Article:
2.2 Class Inequalities In Poverty Flashcards Preview

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Flashcards in 2.2 Class Inequalities In Poverty Deck (29)
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1

What is poverty?

The state or condition of having little or no money, goods or means of support

2

What is absolute poverty?

Lack of basic essentials needed for survival e.g. Food, clothing, housing
Do not have minimum income to meet minimum requirements

3

(Absolute) Bradshaw tried to develop a budget standard of poverty by calculating what?

What is needed to afford an acceptable living standard based on a costed list of items deemed essential

4

(Absolute) criticism - measures of absolute poverty only take into account what?

What is needed for survival

5

(Absolute) criticism - what do measures of absolute poverty not take into account?

What is required to participate in society e.g. Holidays, presents, to not necessities but are seen as social necessities

6

What does relative poverty involve?

Judging whether income is so far below average they are excluded from a normal lifestyle

7

(Relative) this definition makes poverty relative - why?

Will change overtime
Will chance between society e.g. Poverty in U.K. will be higher than India due to higher standard of living

8

(Relative) what is a problem in measuring relative poverty?

Deciding which items are necessities

9

(Relative) criticism - why will it never be possible to eradicate relative poverty?

There will always be people worse off

10

consensual poverty is measuring poverty by looking at direct measures of what?

living standards e.g. running a fridge, affording fresh fruit and veg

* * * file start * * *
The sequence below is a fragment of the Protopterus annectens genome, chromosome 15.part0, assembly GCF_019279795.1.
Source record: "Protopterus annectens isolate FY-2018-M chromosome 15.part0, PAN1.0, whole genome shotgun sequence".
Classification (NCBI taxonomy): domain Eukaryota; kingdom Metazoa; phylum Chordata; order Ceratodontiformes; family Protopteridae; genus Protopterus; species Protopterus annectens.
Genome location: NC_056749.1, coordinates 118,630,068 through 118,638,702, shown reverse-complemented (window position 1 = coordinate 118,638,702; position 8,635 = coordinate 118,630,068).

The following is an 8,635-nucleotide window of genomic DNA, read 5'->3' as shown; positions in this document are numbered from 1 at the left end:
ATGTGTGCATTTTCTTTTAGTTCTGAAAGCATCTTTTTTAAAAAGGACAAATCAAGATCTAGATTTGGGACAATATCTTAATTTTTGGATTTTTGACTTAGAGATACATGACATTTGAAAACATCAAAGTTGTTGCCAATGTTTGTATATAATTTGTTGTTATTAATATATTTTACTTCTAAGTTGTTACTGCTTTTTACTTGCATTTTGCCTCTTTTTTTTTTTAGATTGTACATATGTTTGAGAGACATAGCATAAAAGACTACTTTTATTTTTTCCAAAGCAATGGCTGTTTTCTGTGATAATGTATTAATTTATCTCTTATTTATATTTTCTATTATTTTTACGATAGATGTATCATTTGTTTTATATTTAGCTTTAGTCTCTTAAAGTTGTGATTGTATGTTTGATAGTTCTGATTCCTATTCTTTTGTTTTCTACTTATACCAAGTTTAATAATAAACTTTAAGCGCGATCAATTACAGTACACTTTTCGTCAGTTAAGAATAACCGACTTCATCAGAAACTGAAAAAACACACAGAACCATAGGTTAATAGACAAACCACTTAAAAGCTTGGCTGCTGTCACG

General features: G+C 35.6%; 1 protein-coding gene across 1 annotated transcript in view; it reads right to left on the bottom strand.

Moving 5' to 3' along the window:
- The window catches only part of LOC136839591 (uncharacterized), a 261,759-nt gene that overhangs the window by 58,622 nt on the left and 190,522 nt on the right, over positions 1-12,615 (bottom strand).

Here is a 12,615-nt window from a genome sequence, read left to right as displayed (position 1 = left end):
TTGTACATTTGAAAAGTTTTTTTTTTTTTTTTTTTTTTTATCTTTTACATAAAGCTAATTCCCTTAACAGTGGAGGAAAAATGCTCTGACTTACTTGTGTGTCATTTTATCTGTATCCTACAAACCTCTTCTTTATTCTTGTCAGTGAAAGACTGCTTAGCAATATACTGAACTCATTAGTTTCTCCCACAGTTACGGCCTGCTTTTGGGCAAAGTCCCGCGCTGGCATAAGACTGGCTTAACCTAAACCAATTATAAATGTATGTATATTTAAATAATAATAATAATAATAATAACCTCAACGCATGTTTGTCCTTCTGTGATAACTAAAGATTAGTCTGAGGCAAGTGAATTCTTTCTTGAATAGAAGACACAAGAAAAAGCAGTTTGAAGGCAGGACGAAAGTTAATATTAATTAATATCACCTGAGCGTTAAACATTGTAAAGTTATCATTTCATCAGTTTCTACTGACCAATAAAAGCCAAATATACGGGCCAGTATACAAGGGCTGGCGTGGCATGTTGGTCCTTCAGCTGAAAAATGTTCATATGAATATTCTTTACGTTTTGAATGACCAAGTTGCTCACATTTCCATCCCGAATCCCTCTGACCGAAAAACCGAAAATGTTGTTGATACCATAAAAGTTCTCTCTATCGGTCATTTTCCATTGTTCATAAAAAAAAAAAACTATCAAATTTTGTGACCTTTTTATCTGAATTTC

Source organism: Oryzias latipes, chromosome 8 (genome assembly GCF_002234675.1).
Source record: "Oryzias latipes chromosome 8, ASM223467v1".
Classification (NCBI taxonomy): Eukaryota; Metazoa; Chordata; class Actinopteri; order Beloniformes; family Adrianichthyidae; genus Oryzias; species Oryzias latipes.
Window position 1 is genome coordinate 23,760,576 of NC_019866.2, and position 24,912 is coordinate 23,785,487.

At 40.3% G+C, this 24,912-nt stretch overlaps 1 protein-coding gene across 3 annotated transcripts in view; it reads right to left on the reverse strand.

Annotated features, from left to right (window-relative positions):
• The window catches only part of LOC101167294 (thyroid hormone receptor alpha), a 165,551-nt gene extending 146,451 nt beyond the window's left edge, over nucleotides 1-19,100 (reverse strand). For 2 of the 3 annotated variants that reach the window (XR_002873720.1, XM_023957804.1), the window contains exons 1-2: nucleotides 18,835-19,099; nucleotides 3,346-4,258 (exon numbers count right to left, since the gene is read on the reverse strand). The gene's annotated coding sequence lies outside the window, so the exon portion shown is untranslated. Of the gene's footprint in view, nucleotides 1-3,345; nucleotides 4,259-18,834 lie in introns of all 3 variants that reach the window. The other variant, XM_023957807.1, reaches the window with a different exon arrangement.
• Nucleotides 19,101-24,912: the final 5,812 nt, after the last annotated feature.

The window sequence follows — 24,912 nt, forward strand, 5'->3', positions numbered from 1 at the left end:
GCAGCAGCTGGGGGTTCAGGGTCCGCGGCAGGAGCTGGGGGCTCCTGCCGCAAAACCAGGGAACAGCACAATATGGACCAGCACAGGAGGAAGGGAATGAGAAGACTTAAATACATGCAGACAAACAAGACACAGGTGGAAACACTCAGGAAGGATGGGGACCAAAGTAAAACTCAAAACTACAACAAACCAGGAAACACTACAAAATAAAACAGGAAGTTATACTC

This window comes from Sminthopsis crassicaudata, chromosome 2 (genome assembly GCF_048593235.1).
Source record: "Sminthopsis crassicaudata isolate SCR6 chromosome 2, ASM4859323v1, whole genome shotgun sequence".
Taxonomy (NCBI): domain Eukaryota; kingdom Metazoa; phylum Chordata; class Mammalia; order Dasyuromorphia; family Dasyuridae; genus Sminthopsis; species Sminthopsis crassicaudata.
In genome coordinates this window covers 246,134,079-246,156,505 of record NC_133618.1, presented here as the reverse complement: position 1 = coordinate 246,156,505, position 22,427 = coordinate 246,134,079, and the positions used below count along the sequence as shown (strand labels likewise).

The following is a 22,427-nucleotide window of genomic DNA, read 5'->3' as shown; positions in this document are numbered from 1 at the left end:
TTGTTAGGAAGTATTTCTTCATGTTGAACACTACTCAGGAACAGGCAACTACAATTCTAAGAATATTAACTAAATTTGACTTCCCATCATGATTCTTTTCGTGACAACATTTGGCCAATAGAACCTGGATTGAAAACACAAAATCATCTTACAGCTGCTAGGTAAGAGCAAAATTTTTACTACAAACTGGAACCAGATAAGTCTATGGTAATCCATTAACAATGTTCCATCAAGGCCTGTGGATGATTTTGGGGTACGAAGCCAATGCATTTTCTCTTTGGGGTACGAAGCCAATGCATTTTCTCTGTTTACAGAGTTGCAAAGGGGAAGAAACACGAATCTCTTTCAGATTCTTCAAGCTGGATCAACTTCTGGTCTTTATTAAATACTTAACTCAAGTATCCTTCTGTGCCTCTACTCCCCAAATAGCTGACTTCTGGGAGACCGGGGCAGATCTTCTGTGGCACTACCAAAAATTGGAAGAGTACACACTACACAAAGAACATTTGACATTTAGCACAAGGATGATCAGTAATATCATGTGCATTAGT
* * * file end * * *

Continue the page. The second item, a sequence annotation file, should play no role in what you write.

11

(consensual) Mack and Lansley asked what in group interviews?

which items of a list people saw as necessities

12

(consensual) Mack and Lansley - what did they include in the list?

items seen as necessities by more than 50% of respondents

13

(consensual) Mack and Lansely then did a survey of the population, how did they classify poor households?

lacking 3 or more necessities

14

(consensual) Mack and Lansely then did a survey of the population, how did they classify severe poverty households?

lacking 5 or more necessities

15

(consensual) Godon (2013) saw what since Mack and Lansley's study?

a major increase in poverty

16

(consensual) in 1983 Mack and Lansley found how many households lacked 3+ necessities?

14%

17

(consensual) in 2013, Gordon found how many households lacked 3+ necessities?

33%

18

(measuring UK poverty) in 1983 how many households were without heating?

5%

19

(measuring UK poverty) in 2012 how many households were without heating?

9%

20

(measuring UK poverty) in 1999 how many households were without fresh fruit and veg?

5%

21

(measuring UK poverty) in 2012 how many households were without fresh fruit and veg?

7%

22

(measuring UK poverty) in 1999 how many children went without going on a school trip every term?

2%

23

(measuring UK poverty) in 2012 how many children went without going on a school trip every term?

8%

24

(child poverty) how many children are in relative poverty?

1.4 million

25

(child poverty) a family is seen as in relative poverty if their income is how far below average?

60%

26

(child poverty) how many children are in poverty?(2013/14)

3/10

27

(child poverty) how many children with one parent in work are in poverty?

2/3

28

(child poverty) is it increasing or decreasing?

increasing

29

what is HBAI?

households below average income
annual publication of poverty statistics

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